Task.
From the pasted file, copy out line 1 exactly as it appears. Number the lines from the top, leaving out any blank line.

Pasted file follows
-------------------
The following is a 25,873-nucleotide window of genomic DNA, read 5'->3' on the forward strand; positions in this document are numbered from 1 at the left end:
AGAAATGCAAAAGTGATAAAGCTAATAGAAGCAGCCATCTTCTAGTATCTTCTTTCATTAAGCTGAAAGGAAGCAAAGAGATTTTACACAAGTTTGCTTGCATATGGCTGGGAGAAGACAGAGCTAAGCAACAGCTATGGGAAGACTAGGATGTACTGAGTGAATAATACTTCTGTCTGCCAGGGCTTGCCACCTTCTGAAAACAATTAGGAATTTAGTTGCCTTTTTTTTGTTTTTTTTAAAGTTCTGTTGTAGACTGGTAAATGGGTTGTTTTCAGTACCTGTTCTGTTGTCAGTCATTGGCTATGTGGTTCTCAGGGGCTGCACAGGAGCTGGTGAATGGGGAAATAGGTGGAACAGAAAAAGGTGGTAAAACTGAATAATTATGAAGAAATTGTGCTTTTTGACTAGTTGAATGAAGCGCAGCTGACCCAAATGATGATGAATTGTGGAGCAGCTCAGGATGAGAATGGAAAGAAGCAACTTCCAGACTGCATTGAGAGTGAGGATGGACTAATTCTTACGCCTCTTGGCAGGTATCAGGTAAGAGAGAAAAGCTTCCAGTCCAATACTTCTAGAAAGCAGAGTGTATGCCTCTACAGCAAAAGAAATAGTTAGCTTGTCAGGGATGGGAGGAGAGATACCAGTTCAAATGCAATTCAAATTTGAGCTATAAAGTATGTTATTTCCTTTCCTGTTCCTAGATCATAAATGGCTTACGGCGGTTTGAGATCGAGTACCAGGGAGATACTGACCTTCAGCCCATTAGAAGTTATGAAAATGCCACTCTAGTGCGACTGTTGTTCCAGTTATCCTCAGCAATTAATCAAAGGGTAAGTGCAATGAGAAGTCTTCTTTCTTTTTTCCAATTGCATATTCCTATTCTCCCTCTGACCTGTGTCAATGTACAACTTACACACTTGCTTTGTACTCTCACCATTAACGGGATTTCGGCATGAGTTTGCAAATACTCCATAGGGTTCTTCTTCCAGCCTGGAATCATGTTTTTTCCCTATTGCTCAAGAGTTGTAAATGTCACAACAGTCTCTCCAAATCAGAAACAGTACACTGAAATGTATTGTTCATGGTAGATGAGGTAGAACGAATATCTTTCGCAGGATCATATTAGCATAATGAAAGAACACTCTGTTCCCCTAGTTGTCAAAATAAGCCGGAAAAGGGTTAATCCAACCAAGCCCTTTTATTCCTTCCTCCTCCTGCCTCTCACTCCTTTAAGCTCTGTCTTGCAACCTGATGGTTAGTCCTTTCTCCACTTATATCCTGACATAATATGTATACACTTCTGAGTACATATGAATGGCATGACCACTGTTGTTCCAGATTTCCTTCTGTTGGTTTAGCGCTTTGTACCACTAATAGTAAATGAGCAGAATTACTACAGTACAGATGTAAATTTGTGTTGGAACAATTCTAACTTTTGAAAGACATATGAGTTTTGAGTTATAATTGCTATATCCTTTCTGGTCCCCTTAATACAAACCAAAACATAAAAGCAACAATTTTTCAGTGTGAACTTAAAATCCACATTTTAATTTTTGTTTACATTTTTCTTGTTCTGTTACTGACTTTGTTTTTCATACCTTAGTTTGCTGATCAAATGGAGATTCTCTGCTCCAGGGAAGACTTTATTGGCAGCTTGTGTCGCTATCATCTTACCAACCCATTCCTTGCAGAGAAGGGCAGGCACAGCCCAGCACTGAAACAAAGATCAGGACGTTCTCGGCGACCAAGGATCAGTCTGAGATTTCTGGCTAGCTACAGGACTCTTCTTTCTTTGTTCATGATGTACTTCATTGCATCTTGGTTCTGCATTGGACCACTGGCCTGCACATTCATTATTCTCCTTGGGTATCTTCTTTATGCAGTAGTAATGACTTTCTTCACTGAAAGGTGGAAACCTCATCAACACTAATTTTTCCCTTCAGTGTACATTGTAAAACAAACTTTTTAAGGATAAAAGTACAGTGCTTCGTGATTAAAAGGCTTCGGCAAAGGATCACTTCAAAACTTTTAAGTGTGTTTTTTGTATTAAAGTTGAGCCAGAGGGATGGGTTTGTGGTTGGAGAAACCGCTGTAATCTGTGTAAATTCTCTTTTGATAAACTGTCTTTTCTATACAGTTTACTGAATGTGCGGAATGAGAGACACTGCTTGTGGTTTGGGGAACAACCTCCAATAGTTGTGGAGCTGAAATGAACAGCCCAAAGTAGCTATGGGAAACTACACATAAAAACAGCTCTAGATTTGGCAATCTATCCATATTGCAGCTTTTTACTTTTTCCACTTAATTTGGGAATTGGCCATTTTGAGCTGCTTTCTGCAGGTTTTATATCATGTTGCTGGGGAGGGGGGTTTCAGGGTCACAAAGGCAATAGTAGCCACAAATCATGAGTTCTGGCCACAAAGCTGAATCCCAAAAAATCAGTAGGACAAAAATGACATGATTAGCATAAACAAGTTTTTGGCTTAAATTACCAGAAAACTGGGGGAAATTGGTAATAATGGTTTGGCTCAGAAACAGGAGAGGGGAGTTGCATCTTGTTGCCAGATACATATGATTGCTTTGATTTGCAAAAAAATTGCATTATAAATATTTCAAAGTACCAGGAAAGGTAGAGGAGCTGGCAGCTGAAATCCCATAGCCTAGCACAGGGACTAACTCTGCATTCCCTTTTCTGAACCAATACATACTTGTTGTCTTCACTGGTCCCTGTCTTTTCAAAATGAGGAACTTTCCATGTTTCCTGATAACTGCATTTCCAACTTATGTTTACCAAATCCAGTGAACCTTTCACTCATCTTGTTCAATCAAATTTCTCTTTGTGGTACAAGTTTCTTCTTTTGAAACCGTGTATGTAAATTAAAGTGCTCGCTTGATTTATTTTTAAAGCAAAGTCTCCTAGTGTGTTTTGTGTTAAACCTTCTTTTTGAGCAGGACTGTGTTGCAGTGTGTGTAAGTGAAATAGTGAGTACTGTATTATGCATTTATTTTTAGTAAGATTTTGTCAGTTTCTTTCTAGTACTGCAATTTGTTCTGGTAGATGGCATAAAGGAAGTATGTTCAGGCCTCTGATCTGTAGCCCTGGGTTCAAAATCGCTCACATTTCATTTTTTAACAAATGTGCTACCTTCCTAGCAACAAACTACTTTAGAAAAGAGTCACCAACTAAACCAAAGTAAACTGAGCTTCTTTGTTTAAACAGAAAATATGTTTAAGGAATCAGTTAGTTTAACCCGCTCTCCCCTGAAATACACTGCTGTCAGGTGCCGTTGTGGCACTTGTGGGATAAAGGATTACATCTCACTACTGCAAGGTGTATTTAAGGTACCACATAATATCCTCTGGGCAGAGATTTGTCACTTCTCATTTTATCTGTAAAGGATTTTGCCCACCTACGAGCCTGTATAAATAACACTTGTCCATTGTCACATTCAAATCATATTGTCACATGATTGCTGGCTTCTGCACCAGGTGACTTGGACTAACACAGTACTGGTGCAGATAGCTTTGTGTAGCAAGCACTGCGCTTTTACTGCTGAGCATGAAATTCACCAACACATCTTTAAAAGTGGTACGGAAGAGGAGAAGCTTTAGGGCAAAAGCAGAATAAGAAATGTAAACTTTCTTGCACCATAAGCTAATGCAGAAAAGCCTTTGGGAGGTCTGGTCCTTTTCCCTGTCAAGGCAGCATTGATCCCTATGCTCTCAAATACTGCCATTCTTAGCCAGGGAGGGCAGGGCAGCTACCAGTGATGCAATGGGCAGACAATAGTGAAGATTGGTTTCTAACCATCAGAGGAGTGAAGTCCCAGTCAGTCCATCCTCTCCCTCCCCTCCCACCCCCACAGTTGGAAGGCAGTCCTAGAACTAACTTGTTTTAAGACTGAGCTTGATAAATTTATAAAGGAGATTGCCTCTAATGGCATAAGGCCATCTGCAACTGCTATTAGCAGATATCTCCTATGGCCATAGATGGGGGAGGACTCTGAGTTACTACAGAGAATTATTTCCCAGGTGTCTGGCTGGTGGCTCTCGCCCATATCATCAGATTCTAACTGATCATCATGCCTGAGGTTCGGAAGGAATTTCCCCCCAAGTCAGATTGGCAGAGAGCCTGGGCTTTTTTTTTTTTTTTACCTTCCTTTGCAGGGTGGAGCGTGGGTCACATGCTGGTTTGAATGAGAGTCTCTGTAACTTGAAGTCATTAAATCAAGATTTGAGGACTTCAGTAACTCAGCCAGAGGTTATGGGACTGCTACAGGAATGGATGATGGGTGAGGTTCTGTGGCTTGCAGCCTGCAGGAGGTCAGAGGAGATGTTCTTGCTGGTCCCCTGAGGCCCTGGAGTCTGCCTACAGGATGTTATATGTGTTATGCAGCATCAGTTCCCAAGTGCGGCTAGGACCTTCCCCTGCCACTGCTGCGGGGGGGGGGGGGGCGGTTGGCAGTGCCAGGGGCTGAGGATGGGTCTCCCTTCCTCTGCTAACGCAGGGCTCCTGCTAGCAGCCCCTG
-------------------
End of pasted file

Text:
The following is a 25,873-nucleotide window of genomic DNA, read 5'->3' on the forward strand; positions in this document are numbered from 1 at the left end: